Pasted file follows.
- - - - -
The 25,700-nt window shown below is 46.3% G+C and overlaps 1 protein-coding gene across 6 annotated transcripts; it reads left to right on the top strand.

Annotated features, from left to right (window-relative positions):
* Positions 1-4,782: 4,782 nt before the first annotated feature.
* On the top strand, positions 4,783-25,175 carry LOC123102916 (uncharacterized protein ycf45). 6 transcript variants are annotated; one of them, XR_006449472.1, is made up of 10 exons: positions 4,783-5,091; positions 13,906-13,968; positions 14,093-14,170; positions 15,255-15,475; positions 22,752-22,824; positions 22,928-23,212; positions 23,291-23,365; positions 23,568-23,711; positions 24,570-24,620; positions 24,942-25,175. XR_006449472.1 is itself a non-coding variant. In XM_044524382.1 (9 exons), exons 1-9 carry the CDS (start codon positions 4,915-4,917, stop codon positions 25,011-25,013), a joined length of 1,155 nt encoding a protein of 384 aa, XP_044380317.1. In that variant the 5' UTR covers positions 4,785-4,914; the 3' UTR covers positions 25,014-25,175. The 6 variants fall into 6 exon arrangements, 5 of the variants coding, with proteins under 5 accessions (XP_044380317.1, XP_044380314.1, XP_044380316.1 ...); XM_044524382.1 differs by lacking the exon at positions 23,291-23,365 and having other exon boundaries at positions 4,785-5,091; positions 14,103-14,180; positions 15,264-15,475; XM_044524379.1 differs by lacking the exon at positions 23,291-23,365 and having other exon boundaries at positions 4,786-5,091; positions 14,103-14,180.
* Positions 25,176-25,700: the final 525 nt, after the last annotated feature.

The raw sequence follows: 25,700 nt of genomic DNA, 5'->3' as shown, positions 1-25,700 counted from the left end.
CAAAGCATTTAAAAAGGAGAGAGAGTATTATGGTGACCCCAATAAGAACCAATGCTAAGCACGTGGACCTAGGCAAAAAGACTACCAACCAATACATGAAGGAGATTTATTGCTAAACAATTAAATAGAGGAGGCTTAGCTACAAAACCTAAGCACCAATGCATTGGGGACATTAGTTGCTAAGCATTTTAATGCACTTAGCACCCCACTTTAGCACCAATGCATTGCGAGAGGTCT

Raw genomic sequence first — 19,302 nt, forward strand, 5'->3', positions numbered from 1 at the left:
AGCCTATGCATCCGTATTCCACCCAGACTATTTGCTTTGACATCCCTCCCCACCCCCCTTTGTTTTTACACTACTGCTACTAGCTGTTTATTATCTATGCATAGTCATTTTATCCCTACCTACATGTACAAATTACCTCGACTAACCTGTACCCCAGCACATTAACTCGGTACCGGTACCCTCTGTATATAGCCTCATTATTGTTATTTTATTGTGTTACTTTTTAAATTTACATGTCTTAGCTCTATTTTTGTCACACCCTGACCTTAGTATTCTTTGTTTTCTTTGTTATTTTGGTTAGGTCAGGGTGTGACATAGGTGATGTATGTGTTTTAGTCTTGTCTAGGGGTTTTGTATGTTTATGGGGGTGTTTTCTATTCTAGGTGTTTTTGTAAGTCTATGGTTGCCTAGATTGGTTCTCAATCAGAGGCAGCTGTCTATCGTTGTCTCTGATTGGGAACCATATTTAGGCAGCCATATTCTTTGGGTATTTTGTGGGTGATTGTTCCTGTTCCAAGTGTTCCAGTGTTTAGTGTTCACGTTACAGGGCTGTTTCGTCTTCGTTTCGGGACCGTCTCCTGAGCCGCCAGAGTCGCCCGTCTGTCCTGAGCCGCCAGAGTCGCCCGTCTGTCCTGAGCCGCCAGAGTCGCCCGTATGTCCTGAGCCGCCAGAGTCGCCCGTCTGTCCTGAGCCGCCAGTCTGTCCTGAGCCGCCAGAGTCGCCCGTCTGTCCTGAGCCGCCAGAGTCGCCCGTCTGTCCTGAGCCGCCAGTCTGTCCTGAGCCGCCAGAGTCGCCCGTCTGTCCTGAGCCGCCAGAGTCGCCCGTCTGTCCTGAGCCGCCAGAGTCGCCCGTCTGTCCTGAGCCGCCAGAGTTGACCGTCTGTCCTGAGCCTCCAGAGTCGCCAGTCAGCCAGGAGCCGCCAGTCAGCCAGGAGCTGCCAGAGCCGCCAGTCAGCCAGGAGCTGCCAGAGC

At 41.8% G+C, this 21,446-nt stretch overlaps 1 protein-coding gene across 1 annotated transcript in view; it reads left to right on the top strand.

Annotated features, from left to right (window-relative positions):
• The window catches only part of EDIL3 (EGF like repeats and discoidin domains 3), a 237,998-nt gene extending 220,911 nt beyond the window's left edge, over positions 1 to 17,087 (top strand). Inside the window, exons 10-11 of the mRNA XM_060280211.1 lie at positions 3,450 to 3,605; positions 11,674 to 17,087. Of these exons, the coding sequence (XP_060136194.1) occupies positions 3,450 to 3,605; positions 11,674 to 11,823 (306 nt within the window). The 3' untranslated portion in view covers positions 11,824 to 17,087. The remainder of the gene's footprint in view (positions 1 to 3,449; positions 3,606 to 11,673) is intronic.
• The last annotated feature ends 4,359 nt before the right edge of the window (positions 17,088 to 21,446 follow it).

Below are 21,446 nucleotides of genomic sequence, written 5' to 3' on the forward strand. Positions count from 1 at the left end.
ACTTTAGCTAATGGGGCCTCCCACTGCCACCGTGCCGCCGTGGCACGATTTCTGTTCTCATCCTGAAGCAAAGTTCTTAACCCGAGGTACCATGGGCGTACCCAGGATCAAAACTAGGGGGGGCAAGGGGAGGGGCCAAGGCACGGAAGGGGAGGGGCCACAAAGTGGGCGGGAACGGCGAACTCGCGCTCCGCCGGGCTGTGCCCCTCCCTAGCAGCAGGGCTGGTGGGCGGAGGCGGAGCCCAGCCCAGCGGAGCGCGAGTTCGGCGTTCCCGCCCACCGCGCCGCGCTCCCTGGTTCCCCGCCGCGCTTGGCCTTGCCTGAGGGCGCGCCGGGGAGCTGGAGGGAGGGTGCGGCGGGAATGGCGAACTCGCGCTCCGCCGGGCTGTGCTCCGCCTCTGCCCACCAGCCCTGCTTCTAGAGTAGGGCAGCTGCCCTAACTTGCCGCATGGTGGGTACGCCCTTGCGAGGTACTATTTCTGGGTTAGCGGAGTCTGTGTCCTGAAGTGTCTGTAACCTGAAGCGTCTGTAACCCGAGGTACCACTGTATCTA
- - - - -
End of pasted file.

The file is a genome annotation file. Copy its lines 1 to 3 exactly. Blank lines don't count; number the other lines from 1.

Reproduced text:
The 25,700-nt window shown below is 46.3% G+C and overlaps 1 protein-coding gene across 6 annotated transcripts; it reads left to right on the top strand.

Annotated features, from left to right (window-relative positions):
* Positions 1-4,782: 4,782 nt before the first annotated feature.